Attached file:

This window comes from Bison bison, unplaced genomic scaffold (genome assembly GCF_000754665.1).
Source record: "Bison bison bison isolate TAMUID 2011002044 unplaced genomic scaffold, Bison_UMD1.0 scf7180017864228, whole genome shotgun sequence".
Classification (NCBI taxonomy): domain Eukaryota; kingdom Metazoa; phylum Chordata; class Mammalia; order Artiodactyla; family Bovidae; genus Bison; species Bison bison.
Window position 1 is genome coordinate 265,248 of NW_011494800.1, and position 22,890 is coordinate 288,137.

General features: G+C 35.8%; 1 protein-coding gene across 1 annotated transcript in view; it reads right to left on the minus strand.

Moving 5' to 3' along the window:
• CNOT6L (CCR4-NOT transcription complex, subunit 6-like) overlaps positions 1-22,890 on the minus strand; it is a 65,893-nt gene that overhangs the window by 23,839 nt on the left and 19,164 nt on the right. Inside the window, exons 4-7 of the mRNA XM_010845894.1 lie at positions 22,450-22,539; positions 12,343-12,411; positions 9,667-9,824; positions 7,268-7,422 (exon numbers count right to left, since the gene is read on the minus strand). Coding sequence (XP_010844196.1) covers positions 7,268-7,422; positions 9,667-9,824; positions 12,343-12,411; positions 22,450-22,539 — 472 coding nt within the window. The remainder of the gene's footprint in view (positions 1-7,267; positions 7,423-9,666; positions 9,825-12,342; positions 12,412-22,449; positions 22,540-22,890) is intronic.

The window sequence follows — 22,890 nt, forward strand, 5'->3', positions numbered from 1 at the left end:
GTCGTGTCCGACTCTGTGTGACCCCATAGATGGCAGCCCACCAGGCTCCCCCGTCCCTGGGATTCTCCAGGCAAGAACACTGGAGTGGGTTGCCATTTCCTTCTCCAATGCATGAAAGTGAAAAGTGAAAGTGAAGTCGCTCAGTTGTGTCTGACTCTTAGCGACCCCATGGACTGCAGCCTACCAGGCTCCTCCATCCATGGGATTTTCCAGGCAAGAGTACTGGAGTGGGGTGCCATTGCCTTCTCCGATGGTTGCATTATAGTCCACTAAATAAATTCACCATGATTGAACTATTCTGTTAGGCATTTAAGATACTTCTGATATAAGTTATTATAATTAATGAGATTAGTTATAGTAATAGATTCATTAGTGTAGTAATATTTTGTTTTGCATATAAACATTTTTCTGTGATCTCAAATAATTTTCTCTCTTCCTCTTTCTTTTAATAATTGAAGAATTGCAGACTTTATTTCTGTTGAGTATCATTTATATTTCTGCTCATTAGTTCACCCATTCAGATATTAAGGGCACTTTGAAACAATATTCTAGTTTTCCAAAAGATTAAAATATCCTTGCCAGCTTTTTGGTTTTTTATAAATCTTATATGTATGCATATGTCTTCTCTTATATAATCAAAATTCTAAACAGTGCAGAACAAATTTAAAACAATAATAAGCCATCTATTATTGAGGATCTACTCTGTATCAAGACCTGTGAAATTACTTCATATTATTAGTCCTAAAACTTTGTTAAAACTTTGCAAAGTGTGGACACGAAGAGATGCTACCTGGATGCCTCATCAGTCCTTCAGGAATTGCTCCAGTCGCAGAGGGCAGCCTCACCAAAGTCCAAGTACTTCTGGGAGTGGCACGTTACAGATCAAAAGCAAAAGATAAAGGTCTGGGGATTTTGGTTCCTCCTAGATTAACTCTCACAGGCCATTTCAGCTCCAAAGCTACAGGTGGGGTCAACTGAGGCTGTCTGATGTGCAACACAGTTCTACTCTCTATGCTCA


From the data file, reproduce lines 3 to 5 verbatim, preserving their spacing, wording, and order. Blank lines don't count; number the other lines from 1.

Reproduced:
Classification (NCBI taxonomy): domain Eukaryota; kingdom Metazoa; phylum Chordata; class Mammalia; order Artiodactyla; family Bovidae; genus Bison; species Bison bison.
Window position 1 is genome coordinate 265,248 of NW_011494800.1, and position 22,890 is coordinate 288,137.

General features: G+C 35.8%; 1 protein-coding gene across 1 annotated transcript in view; it reads right to left on the minus strand.